More than a year since neighbors first took notice, a plan to replace a West Colfax parking lot with housing is close to potential approval.
David Zucker of Zocalo Community Development wants to build 16 stories high at 17th Avenue and Newton Street to create a one-block collection of about 320 homes. Half of those condos and apartments would serve people who aren’t rich, including families of Denver Public Schools students without homes.
Two of the four nearby neighborhood organizations oppose the project. Some locals worry that traffic will increase, parking spots will decrease, and tall buildings will zap privacy and sunlight.
Zucker knows getting support from locals is a tall order. He calls himself “an uninvited guest.” He also knows Denver desperately needs attainable housing. Building higher means more market-rate homes, and more market-rate homes mean Zocalo can subsidize 160 homes for families and others who need them, Zucker said.
“I think that if it was a smaller, lower building, there would not be intolerance for it,” Zucker said Tuesday at a Denver City Council Land Use, Transportation and Infrastructure Committee.
Zocalo needs the council to change the site’s building parameters, which only allow medical structures up to 10 stories high because of a 1970s hospital expansion that never materialized. The developer has plans for a cluster of buildings ranging from three stories to 16 on a 515,000-square-foot plot.
Ground-floor shops and restaurants would span 8,000 square feet, while offices would take up 5,000. Zocalo would give 6,000 square feet of rent-free space to a “community-serving organization or gathering space,” the application states.
“It’s a peace offering, a bargain we’re supposed to accept because it’s the only way we can create affordable housing,” said Dan Larsen, a West Colfax local, during a Denver Planning Board meeting. “This is a false dichotomy. We don’t need to damage a neighborhood in order to save it.”
The LUTI committee advanced Zocalo’s bid to a legislative session Tuesday.
City Councilman Paul López thinks the project will strengthen the neighborhood he represents, not damage it.
A parcel this big is rare, López said, and a developer willing to dedicate half of his project to house lower-income residents is even rarer. So he’s listening.
“I understand not everybody wants it in their neighborhood,” López said. “But because of the opportunity that exists, I don’t mind being unpopular here and there.”
The councilman sponsored the rezoning application so he cannot vote for or against it. If it passes, though, he said it will model how for-profit developers can build ample affordable housing.
López says his first ask of developers looking to build in his district is whether they have an affordable housing component. Most don’t.
“No single drop ever thinks it’s to blame for the flood,” López said.
Citywide goals don’t always align with the goals of people with backyards next to change.
West Colfax is hardly the first battleground of this fight. And the West Colfax Association of Neighbors and Sloan’s Lake Neighborhood Association, who dislike the project, have counterparts all over the city that have fought large developments.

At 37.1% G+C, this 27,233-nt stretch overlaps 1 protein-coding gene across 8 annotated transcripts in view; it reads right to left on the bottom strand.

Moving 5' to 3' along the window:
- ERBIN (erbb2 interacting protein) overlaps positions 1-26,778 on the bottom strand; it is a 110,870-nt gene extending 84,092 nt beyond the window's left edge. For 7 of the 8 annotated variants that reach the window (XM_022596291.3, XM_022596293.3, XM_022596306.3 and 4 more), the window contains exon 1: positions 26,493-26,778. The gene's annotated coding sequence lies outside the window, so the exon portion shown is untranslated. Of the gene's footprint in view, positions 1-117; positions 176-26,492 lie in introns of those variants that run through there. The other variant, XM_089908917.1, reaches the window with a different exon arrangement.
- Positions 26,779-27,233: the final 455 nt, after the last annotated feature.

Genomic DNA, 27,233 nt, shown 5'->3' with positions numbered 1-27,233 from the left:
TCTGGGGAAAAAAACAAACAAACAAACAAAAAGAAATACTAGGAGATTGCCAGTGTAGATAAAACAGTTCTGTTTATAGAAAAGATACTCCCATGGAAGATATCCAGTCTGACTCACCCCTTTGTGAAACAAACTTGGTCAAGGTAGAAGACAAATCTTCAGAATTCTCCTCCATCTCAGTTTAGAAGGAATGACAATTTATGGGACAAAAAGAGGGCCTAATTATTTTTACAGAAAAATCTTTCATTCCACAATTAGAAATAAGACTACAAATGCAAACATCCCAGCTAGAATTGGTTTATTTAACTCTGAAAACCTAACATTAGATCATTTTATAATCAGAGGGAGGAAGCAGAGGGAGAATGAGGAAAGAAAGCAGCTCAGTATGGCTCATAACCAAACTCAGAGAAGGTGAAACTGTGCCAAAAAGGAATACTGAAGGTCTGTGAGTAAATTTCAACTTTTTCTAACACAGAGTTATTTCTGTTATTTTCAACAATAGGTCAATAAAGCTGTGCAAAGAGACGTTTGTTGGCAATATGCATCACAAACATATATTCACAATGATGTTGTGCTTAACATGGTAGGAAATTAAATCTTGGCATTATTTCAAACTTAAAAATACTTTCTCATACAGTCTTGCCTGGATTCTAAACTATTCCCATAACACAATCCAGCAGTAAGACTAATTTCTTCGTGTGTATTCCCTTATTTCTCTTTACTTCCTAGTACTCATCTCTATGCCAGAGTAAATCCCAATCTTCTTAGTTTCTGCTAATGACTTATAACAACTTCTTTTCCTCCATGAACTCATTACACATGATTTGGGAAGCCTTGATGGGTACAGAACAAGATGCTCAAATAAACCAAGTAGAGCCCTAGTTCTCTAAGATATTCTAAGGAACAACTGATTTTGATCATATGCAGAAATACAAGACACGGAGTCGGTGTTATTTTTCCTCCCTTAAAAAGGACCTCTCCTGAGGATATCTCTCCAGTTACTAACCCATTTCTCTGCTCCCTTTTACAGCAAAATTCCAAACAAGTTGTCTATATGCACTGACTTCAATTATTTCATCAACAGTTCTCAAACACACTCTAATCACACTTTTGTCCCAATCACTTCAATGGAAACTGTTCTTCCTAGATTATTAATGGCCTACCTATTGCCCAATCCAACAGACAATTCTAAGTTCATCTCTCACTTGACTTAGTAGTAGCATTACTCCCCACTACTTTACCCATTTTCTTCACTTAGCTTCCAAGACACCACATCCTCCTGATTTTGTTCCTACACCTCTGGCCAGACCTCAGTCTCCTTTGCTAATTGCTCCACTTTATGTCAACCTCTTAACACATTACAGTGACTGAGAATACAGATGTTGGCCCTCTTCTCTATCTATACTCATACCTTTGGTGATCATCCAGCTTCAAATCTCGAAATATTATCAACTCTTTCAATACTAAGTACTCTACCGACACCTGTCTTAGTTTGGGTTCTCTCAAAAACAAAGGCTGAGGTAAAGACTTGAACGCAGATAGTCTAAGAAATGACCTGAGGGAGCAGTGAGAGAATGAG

One difference with the Zocalo project is the large amount of affordable housing being volunteered without any city taxpayer subsidy.
The Sloan’s Lake Neighborhood Association claims the market-priced units will generate gentrification and displacement by raising property values, despite the surge of attainable units. That theme is less prominent among detractors than the idea that the project is too big for people’s tastes.
“In general, the proposed development is simply much too large and tall for the character of the neighborhood and the location for which it is being planned,” wrote SLNA President Jane Parker-Ambrose in the group’s official opposition letter.
Another major difference between this development fight and others: This is one of the first reviewed projects under Denver’s new Blueprint Denver, a guide to growth over the next 20 years. This West Colfax area is considered a “community center,” where buildings can be up to 12 stories, according to Blueprint. The document allows wiggle room for projects with “community benefits, including affordable housing.”
The 2006 West Colfax Neighborhood Plan classifies the area as an “urban neighborhood” with buildings of one to four stories, Parker-Ambrose points out in her letter. But Denver city planners say the project fits because that same plan should “take advantage of a significant infill opportunity on a larger than average development site.”
Here’s the breakdown of how affordable those homes will be, according to the proposed contract with the city.
- At least 128 homes would serve people making 60 percent of the area median income, or about $43,000 for a household of two. At least 13 apartments would have two bedrooms.
- At least 24 homes would serve people making 50 percent of the area median income, or about $36,000 for a household of two. At least two units would have two bedrooms.
- At least 8 homes would serve people making 40 percent of the area median income, or about $29,000 for a household of two. At least seven units would have three bedrooms.
The income restrictions would last for at least 30 years.
- At least 8 homes would serve people making the area median income — $72,000 for a household of two — or less. At least six units would have two bedrooms and at least two units would have three bedrooms.
The full Denver City Council will hear from the public and vote on rezoning the site June 24.
This article has changed all “average area income” references to “area median income.”